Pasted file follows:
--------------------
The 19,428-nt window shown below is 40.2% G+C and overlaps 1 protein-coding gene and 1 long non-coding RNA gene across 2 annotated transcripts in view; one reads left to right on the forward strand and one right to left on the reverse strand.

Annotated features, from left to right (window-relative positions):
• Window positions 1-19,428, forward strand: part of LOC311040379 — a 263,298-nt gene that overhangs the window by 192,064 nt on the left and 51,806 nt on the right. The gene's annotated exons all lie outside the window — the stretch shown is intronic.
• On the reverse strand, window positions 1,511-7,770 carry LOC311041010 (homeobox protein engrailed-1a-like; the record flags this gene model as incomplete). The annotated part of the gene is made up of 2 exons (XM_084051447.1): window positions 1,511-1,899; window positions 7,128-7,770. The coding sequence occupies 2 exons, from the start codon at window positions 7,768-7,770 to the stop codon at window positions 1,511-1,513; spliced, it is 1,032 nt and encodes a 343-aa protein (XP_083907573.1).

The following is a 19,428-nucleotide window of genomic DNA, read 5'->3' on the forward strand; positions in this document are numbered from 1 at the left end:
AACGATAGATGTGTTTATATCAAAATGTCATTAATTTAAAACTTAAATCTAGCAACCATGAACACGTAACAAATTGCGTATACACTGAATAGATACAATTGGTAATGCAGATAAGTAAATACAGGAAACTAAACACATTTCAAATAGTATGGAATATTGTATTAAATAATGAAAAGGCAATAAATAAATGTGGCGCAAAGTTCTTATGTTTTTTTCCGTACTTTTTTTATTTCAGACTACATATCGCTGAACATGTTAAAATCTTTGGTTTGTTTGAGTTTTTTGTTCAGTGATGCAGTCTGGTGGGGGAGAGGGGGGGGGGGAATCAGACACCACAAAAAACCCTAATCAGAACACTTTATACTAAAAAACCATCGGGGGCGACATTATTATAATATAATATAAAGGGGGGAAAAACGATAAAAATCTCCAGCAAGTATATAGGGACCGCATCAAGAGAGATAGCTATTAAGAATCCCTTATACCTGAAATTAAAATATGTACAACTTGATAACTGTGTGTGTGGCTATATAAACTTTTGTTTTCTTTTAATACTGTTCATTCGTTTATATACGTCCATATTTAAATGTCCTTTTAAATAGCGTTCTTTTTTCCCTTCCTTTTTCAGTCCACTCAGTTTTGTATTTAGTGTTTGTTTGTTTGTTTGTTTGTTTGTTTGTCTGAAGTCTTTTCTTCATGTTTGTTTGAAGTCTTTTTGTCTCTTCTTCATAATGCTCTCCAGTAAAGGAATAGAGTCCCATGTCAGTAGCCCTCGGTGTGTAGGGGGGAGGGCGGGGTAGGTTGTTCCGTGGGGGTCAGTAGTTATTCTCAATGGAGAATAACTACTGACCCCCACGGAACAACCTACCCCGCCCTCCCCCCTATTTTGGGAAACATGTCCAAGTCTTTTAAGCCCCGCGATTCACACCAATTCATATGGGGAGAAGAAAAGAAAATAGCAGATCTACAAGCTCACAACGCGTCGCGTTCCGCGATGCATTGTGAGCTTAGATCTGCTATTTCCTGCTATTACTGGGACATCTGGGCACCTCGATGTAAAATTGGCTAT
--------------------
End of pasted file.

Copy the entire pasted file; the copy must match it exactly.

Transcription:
The 19,428-nt window shown below is 40.2% G+C and overlaps 1 protein-coding gene and 1 long non-coding RNA gene across 2 annotated transcripts in view; one reads left to right on the forward strand and one right to left on the reverse strand.

Annotated features, from left to right (window-relative positions):
• Window positions 1-19,428, forward strand: part of LOC311040379 — a 263,298-nt gene that overhangs the window by 192,064 nt on the left and 51,806 nt on the right. The gene's annotated exons all lie outside the window — the stretch shown is intronic.
• On the reverse strand, window positions 1,511-7,770 carry LOC311041010 (homeobox protein engrailed-1a-like; the record flags this gene model as incomplete). The annotated part of the gene is made up of 2 exons (XM_084051447.1): window positions 1,511-1,899; window positions 7,128-7,770. The coding sequence occupies 2 exons, from the start codon at window positions 7,768-7,770 to the stop codon at window positions 1,511-1,513; spliced, it is 1,032 nt and encodes a 343-aa protein (XP_083907573.1).

The following is a 19,428-nucleotide window of genomic DNA, read 5'->3' on the forward strand; positions in this document are numbered from 1 at the left end:
AACGATAGATGTGTTTATATCAAAATGTCATTAATTTAAAACTTAAATCTAGCAACCATGAACACGTAACAAATTGCGTATACACTGAATAGATACAATTGGTAATGCAGATAAGTAAATACAGGAAACTAAACACATTTCAAATAGTATGGAATATTGTATTAAATAATGAAAAGGCAATAAATAAATGTGGCGCAAAGTTCTTATGTTTTTTTCCGTACTTTTTTTATTTCAGACTACATATCGCTGAACATGTTAAAATCTTTGGTTTGTTTGAGTTTTTTGTTCAGTGATGCAGTCTGGTGGGGGAGAGGGGGGGGGGGAATCAGACACCACAAAAAACCCTAATCAGAACACTTTATACTAAAAAACCATCGGGGGCGACATTATTATAATATAATATAAAGGGGGGAAAAACGATAAAAATCTCCAGCAAGTATATAGGGACCGCATCAAGAGAGATAGCTATTAAGAATCCCTTATACCTGAAATTAAAATATGTACAACTTGATAACTGTGTGTGTGGCTATATAAACTTTTGTTTTCTTTTAATACTGTTCATTCGTTTATATACGTCCATATTTAAATGTCCTTTTAAATAGCGTTCTTTTTTCCCTTCCTTTTTCAGTCCACTCAGTTTTGTATTTAGTGTTTGTTTGTTTGTTTGTTTGTTTGTTTGTCTGAAGTCTTTTCTTCATGTTTGTTTGAAGTCTTTTTGTCTCTTCTTCATAATGCTCTCCAGTAAAGGAATAGAGTCCCATGTCAGTAGCCCTCGGTGTGTAGGGGGGAGGGCGGGGTAGGTTGTTCCGTGGGGGTCAGTAGTTATTCTCAATGGAGAATAACTACTGACCCCCACGGAACAACCTACCCCGCCCTCCCCCCTATTTTGGGAAACATGTCCAAGTCTTTTAAGCCCCGCGATTCACACCAATTCATATGGGGAGAAGAAAAGAAAATAGCAGATCTACAAGCTCACAACGCGTCGCGTTCCGCGATGCATTGTGAGCTTAGATCTGCTATTTCCTGCTATTACTGGGACATCTGGGCACCTCGATGTAAAATTGGCTAT